Newsday's Al Iannazzone takes you inside the Knicks.
How Knicks adjusted offense vs. Heat
ORLANDO -- Sebastian Pruiti is a precocious basketball analyst (some of us played with Etch-A-Sketch, he, apparently, had a telestrator) with his own website, nbaplaybook.com. He posted a very impressive breakdown, with video, of how Mike D'Antoni adjusted his offense in Tuesday's loss in Miami after the Heat had completely shut down the pick-and-roll in the first half.
D'Antoni's adjustments -- and his players' ability to execute on the fly (which cannot be overlooked) -- allowed the Knicks to battle back from a 22-point first half deficit and make it a one-possession game in the final two minutes of regulation.
The Knicks also should be credited for a much more concerted effort on defense in the second half. A lot was made of center Zydrunas Ilgauskas' dominant first quarter, when he had 12 points and nine rebounds. But he had just two points and one rebound the rest of the game and, really, played sparingly after that as the Knicks regrouped and changed their gameplan.
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And I don't often link to team websites, but OrlandoMagic.com has an interesting feature about the fact that the Knicks and Magic have never met in the playoffs. The teams have been in the postseason in the same year just six times since the Magic entered the league in 1989 (their first appearance was in 1994).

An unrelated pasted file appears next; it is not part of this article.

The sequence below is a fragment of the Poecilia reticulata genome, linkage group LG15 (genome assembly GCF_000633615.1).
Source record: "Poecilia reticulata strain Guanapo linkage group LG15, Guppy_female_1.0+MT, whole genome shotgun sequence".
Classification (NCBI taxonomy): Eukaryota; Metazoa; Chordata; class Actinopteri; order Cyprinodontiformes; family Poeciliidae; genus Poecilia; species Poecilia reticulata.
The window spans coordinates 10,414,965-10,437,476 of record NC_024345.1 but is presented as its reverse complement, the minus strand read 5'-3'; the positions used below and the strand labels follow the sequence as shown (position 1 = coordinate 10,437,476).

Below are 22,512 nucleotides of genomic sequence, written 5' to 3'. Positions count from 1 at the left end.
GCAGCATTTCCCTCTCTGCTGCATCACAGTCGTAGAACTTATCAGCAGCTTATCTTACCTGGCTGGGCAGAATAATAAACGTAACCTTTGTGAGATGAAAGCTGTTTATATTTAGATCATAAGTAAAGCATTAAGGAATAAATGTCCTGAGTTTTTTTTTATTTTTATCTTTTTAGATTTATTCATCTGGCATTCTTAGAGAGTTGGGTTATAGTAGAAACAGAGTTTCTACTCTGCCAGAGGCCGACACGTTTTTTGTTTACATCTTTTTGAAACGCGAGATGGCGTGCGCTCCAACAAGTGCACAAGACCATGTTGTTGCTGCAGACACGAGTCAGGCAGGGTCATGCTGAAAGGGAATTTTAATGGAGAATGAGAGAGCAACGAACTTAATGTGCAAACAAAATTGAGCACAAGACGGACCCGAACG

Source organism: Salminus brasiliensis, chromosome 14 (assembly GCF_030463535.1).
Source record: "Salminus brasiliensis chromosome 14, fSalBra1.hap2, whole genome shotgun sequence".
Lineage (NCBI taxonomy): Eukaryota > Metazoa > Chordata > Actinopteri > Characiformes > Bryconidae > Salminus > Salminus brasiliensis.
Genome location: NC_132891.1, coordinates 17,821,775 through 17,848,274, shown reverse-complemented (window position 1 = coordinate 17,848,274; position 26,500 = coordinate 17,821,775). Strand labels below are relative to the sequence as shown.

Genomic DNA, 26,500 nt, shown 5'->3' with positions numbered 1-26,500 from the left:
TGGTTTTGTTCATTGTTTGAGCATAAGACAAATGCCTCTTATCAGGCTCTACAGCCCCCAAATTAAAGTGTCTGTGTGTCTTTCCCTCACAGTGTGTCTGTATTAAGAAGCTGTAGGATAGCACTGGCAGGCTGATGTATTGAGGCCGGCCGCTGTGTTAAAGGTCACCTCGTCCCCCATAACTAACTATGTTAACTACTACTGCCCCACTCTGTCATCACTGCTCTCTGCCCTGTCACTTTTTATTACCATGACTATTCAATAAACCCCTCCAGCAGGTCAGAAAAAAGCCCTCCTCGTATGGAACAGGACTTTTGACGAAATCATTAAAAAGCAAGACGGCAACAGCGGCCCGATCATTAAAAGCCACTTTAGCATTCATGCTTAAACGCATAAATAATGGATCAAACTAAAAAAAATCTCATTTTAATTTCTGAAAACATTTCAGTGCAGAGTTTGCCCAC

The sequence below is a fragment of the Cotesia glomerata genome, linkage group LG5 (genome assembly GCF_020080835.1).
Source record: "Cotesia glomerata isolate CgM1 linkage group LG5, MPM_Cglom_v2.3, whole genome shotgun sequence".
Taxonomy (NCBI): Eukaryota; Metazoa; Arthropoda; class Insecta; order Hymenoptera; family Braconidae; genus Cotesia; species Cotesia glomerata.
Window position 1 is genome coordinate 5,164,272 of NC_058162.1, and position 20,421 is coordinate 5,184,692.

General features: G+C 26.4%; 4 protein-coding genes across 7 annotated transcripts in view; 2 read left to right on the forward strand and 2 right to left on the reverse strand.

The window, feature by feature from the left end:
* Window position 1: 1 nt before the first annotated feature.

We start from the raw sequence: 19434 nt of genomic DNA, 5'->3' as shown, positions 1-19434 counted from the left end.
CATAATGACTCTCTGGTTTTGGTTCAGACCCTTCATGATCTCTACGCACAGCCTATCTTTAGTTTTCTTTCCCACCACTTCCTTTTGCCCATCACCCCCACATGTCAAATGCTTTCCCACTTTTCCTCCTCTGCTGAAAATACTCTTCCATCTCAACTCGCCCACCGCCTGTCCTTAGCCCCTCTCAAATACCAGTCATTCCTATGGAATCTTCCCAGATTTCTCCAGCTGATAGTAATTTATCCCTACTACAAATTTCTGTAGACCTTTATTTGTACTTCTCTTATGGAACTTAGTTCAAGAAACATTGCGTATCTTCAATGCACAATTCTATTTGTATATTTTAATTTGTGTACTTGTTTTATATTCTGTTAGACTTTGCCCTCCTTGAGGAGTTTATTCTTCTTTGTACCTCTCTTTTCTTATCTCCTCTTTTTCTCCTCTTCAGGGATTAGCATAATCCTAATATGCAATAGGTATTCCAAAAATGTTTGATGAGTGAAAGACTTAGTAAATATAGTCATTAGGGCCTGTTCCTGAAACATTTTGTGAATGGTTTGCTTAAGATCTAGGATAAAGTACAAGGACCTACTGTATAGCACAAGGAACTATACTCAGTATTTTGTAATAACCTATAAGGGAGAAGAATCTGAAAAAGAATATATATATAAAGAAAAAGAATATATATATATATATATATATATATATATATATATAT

If things hold as they are in the East, the Knicks (sixth) and Magic (third) would meet for the first time. But there's still a lot of season left to be played.
The year the teams were expected to meet was in 1995, when Orlando, with a young Shaquille O'Neal and Penny Hardaway, upset the Bulls in the second round. But the Knicks couldn't get past the Pacers, as Patrick Ewing's finger roll bounced out in that Game 7 at the Garden.
The story also mentions 1999, when the Knicks, as the 8th seed, ran all the way to the Finals while the Magic suffered a first-round upset loss to the 76ers.
Another point to make is that in 1992-93, the Magic could have faced the Knicks in the first round, but the Pacers beat the Heat in the final game of the regular season to tie Orlando with a 41-41 record. Indiana owned the tie-breaker, which sent them to the playoffs.
That's when Donnie Walsh, satisfied with a post-season berth despite losing to the Knicks in the first round, was driving in Indiana when he heard results of the NBA draft lottery for that year. The Magic, with the lowest possible chance, won the damn thing.
Orlando drafted Chris Webber and then traded him to Golden State for Hardaway and three future first rounders.